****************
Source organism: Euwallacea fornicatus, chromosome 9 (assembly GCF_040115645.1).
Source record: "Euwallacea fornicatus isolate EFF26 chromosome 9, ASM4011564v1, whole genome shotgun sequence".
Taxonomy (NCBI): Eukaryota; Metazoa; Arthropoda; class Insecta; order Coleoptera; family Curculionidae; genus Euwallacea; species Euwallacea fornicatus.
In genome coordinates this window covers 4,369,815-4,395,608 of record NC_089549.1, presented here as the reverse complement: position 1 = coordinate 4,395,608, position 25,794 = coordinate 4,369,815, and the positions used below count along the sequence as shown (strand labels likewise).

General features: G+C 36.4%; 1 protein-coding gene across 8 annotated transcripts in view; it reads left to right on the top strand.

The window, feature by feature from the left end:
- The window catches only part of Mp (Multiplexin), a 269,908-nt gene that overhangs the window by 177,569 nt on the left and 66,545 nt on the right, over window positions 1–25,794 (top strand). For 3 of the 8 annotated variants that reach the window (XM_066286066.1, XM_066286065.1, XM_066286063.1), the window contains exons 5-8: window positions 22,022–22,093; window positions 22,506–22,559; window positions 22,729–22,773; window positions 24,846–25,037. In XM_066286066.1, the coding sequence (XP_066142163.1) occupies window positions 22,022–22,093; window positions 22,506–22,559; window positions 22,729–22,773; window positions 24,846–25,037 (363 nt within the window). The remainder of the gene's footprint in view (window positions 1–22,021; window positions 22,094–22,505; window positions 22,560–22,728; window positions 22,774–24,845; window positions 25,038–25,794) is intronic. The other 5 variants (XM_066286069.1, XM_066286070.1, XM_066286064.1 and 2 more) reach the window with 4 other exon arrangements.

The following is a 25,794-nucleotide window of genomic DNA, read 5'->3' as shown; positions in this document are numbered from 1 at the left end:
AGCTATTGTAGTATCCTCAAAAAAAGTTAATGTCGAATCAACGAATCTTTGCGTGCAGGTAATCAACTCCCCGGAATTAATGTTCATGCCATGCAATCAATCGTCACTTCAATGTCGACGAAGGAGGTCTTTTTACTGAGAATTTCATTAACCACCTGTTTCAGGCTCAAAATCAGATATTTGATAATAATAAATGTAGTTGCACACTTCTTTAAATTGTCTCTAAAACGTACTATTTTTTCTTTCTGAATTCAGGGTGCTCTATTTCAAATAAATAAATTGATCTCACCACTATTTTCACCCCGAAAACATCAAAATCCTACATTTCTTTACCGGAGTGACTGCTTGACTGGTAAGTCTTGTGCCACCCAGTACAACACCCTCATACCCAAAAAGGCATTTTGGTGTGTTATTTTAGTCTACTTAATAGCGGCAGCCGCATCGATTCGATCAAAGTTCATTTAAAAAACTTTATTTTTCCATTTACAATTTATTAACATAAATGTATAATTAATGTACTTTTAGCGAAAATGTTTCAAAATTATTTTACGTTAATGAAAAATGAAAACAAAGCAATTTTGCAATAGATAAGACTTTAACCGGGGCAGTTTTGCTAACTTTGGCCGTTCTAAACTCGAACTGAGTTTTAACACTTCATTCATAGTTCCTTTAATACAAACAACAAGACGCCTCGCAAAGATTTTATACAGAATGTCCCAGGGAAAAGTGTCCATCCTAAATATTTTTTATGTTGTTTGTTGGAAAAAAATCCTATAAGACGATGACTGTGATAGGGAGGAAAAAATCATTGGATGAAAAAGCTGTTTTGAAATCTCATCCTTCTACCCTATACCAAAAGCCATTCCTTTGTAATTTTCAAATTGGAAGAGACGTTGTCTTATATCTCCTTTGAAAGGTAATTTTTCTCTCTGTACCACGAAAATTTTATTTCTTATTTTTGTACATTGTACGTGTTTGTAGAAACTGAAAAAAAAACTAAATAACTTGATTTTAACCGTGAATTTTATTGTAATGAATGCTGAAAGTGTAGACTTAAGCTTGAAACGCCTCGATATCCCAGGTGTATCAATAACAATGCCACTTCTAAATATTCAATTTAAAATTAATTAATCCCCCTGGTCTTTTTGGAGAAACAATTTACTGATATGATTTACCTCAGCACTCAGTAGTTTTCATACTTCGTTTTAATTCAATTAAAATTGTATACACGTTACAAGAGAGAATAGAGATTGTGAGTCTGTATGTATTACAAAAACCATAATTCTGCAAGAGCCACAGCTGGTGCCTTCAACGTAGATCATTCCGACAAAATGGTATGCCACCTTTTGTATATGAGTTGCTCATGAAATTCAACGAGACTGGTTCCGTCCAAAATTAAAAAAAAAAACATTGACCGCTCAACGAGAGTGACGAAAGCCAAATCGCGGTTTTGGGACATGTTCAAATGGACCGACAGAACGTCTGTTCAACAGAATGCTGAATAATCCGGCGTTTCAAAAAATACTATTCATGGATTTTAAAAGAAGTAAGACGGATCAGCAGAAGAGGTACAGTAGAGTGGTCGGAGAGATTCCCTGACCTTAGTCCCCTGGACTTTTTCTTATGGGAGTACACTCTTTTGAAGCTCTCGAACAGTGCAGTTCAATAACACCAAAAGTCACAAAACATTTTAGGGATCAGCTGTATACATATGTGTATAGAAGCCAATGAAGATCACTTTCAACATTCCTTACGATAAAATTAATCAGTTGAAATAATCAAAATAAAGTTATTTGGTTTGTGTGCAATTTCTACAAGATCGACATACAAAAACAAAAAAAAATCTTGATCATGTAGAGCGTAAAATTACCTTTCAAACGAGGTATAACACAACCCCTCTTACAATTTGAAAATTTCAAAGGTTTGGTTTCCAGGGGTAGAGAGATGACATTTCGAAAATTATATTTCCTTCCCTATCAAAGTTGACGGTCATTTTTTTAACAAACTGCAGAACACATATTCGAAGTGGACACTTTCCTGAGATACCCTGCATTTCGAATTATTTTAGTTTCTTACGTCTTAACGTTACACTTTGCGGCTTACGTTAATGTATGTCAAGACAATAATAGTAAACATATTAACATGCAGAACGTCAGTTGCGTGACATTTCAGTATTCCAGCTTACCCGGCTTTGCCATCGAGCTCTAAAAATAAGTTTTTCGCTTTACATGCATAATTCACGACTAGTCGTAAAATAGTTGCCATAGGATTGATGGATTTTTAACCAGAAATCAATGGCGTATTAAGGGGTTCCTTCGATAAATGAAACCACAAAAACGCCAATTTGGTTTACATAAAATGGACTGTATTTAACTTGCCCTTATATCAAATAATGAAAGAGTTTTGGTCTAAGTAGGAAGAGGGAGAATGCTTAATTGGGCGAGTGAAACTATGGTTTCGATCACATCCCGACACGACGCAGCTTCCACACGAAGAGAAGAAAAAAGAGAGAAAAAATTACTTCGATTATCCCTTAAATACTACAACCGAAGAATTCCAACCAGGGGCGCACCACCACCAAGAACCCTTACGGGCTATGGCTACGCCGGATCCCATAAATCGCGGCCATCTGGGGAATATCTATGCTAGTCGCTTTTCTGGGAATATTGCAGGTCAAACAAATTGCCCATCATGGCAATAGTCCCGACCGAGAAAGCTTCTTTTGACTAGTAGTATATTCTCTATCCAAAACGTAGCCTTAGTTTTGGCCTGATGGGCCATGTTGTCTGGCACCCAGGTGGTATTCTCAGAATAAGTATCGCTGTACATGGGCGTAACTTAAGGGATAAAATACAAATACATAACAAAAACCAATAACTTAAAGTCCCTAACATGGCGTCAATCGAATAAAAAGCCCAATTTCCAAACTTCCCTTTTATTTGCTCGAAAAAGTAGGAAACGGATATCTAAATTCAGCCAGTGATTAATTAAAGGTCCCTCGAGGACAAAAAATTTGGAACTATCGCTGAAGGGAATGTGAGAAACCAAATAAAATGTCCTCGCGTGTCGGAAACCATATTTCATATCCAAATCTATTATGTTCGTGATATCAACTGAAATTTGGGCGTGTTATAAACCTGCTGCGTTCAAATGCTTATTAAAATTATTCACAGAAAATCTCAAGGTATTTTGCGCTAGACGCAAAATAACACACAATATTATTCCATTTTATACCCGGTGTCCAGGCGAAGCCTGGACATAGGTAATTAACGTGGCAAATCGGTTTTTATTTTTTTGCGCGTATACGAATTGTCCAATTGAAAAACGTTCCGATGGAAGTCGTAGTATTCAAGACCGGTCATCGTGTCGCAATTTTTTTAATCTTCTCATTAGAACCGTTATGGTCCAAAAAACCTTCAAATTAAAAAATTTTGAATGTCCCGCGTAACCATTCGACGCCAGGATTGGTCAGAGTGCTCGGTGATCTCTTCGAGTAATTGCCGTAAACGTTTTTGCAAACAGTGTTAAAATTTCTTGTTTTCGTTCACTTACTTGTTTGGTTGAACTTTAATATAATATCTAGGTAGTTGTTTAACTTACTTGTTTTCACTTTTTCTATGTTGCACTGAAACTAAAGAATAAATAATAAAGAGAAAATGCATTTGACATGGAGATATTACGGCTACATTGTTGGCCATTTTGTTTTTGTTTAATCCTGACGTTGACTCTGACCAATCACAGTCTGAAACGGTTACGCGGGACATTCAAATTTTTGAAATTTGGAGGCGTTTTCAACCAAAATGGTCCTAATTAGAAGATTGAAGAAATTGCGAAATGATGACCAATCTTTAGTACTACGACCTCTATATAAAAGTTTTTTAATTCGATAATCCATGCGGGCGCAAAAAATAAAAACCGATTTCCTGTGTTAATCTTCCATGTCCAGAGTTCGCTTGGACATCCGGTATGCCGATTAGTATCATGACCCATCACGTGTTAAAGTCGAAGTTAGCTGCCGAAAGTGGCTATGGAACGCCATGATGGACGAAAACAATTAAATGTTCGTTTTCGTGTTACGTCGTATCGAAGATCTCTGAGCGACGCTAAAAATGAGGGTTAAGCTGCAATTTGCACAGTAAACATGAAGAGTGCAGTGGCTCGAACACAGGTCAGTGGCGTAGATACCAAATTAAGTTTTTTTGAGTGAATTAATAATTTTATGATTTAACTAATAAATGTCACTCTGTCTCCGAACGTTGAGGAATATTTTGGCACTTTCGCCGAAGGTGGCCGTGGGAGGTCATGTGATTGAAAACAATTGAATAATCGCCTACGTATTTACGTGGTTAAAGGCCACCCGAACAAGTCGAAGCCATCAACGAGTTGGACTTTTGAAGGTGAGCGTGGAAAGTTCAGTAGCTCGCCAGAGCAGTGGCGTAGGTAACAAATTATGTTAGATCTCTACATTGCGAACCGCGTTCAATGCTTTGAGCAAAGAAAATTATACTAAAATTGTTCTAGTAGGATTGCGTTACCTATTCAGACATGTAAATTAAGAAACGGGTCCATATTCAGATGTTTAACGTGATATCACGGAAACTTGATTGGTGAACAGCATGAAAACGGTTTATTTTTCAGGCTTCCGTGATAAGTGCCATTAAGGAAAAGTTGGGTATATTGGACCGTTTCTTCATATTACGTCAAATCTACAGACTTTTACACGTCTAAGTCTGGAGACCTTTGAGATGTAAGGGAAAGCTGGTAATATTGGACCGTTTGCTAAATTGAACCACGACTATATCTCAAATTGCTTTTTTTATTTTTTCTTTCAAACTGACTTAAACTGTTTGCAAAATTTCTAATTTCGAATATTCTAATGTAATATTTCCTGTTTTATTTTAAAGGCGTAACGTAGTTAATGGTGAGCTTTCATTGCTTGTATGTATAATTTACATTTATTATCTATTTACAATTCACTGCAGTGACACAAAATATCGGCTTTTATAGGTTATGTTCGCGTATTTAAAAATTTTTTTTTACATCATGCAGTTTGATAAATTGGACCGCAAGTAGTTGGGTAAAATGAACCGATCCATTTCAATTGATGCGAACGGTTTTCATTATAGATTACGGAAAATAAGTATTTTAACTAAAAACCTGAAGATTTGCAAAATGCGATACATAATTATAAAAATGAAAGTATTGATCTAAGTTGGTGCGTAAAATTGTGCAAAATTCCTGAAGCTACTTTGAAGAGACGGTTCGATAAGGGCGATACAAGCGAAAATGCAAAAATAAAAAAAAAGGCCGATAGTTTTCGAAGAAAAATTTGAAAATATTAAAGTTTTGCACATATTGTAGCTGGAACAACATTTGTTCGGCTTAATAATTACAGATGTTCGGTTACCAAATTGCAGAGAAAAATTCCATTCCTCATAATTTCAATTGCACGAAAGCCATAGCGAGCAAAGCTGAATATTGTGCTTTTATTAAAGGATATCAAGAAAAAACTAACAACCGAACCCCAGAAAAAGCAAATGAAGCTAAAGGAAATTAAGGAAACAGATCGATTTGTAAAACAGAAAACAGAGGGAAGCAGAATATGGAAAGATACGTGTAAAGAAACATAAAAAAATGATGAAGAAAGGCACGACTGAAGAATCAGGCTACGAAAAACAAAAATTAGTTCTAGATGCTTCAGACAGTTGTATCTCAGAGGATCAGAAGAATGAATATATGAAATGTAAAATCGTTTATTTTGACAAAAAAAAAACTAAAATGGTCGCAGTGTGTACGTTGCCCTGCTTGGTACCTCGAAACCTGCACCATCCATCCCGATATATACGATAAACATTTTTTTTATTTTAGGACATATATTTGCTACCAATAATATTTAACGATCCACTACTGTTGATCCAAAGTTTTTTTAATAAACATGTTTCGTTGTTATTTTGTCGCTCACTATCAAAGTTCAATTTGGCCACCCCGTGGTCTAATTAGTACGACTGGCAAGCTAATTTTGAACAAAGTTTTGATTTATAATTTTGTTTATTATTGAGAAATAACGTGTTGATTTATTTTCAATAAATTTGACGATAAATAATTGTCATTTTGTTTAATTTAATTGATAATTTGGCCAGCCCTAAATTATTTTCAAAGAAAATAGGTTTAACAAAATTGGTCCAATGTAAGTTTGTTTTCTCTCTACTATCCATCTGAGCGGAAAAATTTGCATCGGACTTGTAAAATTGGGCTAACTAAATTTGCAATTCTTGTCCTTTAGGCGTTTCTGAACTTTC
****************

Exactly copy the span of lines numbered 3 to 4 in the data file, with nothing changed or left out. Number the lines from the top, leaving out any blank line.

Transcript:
Taxonomy (NCBI): Eukaryota; Metazoa; Arthropoda; class Insecta; order Coleoptera; family Curculionidae; genus Euwallacea; species Euwallacea fornicatus.
In genome coordinates this window covers 4,369,815-4,395,608 of record NC_089549.1, presented here as the reverse complement: position 1 = coordinate 4,395,608, position 25,794 = coordinate 4,369,815, and the positions used below count along the sequence as shown (strand labels likewise).